The most visited tourist attraction in Barcelona at my doorstep. The Sagrada Familia started construction in 1882 and is hoped to be completed in 2026 – for the centennial of Gaudí’s death. That will total 144 years of construction which is 7 times the time it took to build the Taj Mahal.
Antoni Gaudí is buried in La Sagrada Familia, he died a few days after being hit by a tram. He was mistaken by a beggar and thus people didn’t take him to hospital promptly. So in a way, we are now neighbours.
Quickly routine settles; new journeys into new adventures.
Kings Park is at least 15% bigger than the Central Park in NYC. At 400 hectares it is one of the largest inner city parks, and is visited by more than six million people each year.
The park sits in Mount Eliza and overlooks the beautiful Swan River, the city of Perth and its surrounding suburbs. The park is 2/3 bush and 1/3 is gardens, playgrounds and other areas. Ideal for walks, runs and picnics.
This place is sacred for Aboriginals. They believe that the Wagyl, a mythical serpent, entered the ground near the park and came out at the foot of Mount Eliza and created the Swan River.
A good stop to stretch your legs, if you are heading North from Denmark, is the Granite Skywalk. A 4.4 km return hike up 282 meters incline through the Porongurup National Park. During the bushwalk you can enjoy the vegetation or admire the massive granite boulders that nature has created. These rocks are, and have been for millions of years, in an eternal balancing act that started with a crack and rain drops running through them; until eventually they are what we see today.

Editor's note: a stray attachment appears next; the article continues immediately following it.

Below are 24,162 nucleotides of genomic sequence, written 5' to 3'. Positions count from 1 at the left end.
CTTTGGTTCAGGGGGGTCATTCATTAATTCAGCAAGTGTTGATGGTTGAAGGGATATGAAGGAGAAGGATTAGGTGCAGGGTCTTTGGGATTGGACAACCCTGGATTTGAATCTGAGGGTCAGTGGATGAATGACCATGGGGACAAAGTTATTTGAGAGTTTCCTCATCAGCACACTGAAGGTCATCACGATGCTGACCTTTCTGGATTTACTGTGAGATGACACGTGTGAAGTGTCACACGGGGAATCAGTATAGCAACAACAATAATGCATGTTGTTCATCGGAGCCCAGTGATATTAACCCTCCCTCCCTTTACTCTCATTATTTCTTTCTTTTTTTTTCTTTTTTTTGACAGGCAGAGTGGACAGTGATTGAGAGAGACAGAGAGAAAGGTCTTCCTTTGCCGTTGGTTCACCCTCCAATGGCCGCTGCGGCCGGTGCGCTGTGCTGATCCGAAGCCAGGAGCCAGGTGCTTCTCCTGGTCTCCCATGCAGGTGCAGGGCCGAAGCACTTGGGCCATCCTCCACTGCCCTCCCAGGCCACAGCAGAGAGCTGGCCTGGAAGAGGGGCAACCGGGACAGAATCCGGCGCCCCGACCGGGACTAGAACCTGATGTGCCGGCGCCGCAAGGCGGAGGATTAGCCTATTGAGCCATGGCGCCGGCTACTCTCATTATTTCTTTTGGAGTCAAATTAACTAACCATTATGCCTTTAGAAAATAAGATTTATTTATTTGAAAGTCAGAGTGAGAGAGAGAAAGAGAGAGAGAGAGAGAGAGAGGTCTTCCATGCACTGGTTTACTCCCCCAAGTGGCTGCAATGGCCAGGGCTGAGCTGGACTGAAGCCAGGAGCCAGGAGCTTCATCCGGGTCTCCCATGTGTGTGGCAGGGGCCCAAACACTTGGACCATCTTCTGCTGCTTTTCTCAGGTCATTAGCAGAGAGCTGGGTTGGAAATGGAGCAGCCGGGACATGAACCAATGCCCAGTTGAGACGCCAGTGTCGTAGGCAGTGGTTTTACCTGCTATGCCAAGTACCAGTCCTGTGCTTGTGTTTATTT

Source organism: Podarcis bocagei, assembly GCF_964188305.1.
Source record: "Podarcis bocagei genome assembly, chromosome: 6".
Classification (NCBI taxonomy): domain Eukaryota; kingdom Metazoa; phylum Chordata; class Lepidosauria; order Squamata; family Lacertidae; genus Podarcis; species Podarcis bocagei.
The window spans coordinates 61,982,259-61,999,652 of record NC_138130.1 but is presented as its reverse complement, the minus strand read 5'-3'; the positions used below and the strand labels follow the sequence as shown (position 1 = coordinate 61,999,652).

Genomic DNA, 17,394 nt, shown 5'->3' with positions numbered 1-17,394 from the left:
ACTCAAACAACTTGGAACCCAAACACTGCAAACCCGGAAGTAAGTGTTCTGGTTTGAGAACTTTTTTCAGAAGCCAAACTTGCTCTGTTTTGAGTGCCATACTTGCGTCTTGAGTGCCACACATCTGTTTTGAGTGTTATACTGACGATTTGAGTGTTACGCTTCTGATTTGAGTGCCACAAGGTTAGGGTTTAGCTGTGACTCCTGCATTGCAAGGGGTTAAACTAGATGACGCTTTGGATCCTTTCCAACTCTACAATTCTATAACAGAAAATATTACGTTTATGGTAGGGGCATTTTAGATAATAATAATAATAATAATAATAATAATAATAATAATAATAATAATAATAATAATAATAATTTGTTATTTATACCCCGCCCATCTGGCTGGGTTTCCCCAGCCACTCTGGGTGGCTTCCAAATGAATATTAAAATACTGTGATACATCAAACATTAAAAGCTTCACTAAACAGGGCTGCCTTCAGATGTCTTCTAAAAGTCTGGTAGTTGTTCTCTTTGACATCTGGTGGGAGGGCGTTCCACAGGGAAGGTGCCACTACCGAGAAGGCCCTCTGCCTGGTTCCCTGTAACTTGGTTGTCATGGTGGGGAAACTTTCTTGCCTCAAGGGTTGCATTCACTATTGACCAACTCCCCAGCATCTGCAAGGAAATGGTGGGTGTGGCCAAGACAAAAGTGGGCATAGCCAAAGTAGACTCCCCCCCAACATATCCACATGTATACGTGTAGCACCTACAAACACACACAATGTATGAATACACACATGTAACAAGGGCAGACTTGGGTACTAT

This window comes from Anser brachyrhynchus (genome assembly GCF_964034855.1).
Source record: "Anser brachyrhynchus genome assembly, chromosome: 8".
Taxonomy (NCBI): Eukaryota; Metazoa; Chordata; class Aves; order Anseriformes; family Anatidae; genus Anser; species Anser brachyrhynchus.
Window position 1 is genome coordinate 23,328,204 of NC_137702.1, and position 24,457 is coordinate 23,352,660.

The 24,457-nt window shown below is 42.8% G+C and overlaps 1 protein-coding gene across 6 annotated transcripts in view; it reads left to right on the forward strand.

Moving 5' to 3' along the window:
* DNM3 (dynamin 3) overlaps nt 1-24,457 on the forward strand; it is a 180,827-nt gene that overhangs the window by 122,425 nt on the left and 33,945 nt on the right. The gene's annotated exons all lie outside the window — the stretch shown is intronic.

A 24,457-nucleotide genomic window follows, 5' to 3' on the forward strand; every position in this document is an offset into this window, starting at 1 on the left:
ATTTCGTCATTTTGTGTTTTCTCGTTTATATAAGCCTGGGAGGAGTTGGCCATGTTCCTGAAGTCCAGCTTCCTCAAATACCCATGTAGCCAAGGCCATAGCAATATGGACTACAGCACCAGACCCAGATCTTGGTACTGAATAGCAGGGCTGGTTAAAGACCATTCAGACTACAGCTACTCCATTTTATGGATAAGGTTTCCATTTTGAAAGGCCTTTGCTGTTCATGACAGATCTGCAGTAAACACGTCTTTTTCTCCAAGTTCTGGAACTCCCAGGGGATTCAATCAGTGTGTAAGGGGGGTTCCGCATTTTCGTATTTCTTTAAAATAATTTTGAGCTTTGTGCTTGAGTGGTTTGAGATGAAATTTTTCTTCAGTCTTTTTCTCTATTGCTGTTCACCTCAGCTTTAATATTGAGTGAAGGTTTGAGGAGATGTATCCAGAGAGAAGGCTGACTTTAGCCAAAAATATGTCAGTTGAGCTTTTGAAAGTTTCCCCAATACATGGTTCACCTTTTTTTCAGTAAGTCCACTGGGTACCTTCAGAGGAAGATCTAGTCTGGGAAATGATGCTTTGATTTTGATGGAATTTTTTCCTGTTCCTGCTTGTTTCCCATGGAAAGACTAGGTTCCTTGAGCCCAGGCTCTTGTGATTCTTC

At the top of the hike you have a choice of two lookouts. The upper lookout perches over the side of Castle Rock and requires scrambling over and under rocks and climbing a rattling ladder. The lower lookout, the Karri Lookout, for those who are not comfortable with the adrenaline pump to go up to the upper lookout. Both offering amazing views of the region and a healthy dose of cold wind blowing in your face.
Before the introduction of spotter planes and drones, a network of fire lookout trees was built across the south-west forests of Australia. The aim: to spot fires that were hidden at ground level by the giant Karri forests during the hot Aussie summers.
The first Karri fire lookout tower, was the Big Tree, constructed in 1938. This lookout was lost years later to a bushfire. After this tree, eight other lookouts followed between 1937 and 1952, including the Gloucester Tree chosen as a fire lookout in 1947. Gloucester Tree is 72 meters in height though the lookout is at 61 meters. Although the Gloucester tree was originally pegged with wooden pegs, now all the trees are pegged with metal pegs which are easier to grip. They are regularly checked for any faults. The Gloucester Tree has 153 pegs.
Nowadays climbing up the giants is an attraction for tourists that rewards them with amazing views at the top. No one has died making their ascent to the three trees lookouts but two people have had heart attacks after climbing the trees.